Middle School humanities teacher Nick Sirianno reflects on his experience bringing his eight-grade humanities students to Moakley Courthouse to observe the Harvard University Admission trial. Click through to read more!
Wow! Today was excellent! The students were remarkable and represented CFS with character and pride! I wish I was able to bring a camera into the courtroom because the students seemed to change the energy of the room. Seating was very limited but they confidently found a place scattered about here and there. The courtroom was packed but the presence of children, to me, appeared to lighten the tension of the trial.
First, we saw a very technical portion of the case. Experts and witnesses talked extensively about the interpretations of various admissions graphs and models. All graphs were projected for the audience to see but were somewhat pixelated and difficult to read. Technical jargon and statistical modeling questions about predictions and past admissions data flew way over my head (and I have been studying this case extensively)! The witness, when being examined by SFFA, even mentioned that it had been a long time since they had done this sort of work and was unable to compute the math in their head. Despite the difficulty of the content, there were a few "objections", and these did perk the students up.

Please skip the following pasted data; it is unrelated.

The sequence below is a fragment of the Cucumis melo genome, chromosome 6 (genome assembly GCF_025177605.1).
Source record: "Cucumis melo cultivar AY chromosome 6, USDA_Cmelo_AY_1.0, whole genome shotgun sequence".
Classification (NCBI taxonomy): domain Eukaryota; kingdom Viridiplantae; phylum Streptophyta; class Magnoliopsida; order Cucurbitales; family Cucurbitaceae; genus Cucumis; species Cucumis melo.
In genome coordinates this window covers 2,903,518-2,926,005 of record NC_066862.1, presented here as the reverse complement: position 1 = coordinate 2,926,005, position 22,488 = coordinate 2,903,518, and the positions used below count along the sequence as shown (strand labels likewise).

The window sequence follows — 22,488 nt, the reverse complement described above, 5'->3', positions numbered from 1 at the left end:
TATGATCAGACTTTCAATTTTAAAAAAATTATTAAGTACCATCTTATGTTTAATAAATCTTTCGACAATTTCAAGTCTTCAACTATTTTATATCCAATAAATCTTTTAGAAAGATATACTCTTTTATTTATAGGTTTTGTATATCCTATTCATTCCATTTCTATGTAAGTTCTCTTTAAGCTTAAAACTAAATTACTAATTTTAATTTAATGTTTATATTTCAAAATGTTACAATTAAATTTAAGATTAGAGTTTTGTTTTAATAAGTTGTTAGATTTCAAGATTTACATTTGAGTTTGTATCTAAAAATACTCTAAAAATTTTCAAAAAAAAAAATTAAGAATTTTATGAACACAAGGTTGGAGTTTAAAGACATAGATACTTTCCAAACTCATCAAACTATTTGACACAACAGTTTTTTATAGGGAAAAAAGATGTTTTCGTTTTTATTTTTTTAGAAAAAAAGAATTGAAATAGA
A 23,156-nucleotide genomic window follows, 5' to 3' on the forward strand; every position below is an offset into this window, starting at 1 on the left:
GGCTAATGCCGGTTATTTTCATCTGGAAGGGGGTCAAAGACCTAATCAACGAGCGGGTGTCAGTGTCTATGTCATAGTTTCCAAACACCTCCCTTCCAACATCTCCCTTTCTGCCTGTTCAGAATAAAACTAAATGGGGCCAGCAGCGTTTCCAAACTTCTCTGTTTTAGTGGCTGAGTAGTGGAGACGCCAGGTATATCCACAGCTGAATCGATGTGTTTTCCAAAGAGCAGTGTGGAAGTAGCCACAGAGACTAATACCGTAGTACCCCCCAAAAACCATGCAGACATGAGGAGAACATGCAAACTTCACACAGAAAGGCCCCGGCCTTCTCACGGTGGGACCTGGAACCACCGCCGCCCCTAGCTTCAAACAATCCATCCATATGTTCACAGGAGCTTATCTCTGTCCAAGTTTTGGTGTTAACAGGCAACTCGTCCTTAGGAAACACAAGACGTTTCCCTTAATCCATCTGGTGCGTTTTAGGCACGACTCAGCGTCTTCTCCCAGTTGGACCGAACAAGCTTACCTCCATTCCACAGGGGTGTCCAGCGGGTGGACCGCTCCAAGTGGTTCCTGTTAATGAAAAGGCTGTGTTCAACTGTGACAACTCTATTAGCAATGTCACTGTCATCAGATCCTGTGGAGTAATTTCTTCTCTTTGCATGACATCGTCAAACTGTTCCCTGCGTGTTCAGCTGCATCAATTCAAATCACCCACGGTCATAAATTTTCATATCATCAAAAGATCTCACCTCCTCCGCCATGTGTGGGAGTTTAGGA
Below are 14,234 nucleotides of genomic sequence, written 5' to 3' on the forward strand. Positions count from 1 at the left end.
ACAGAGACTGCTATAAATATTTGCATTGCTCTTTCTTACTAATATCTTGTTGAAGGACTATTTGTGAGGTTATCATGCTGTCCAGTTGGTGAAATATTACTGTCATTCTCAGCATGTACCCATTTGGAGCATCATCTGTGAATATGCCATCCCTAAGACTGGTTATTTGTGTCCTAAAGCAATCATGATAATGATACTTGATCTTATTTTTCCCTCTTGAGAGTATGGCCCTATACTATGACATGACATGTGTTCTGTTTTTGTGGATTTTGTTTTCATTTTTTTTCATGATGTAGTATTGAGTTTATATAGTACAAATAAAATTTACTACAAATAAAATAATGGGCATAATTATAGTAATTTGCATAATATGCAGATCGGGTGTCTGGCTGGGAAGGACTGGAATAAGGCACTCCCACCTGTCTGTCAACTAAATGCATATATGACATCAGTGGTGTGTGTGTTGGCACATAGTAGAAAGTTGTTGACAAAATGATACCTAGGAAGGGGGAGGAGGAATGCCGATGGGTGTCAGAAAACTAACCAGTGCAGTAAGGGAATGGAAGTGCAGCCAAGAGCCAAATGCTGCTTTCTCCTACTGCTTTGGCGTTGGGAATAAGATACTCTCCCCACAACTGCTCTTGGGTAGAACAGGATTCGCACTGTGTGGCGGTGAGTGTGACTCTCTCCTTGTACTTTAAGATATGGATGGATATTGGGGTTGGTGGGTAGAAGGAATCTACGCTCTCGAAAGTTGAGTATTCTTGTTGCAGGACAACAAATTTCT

After a short recess from 10:45-11:00 am, the case resumed with the examination of Roger Banks, a senior admissions director. This line of questioning was a bit easier to comprehend as it outlined all of Harvard's programatic efforts to increase diversity over the past 40 years.
Judge Allison Burroughs called a lunch recess at 12:00 pm. We had lunch at one of the tables in the courthouse cafe beneath the wall of windows overlooking the harbor, then made our way back to CFS where a compelling debrief ensued. The students seem to be growing a sense of conviction around this issue and I have enjoyed listening to the many points they are making in the spirit of our testimonies.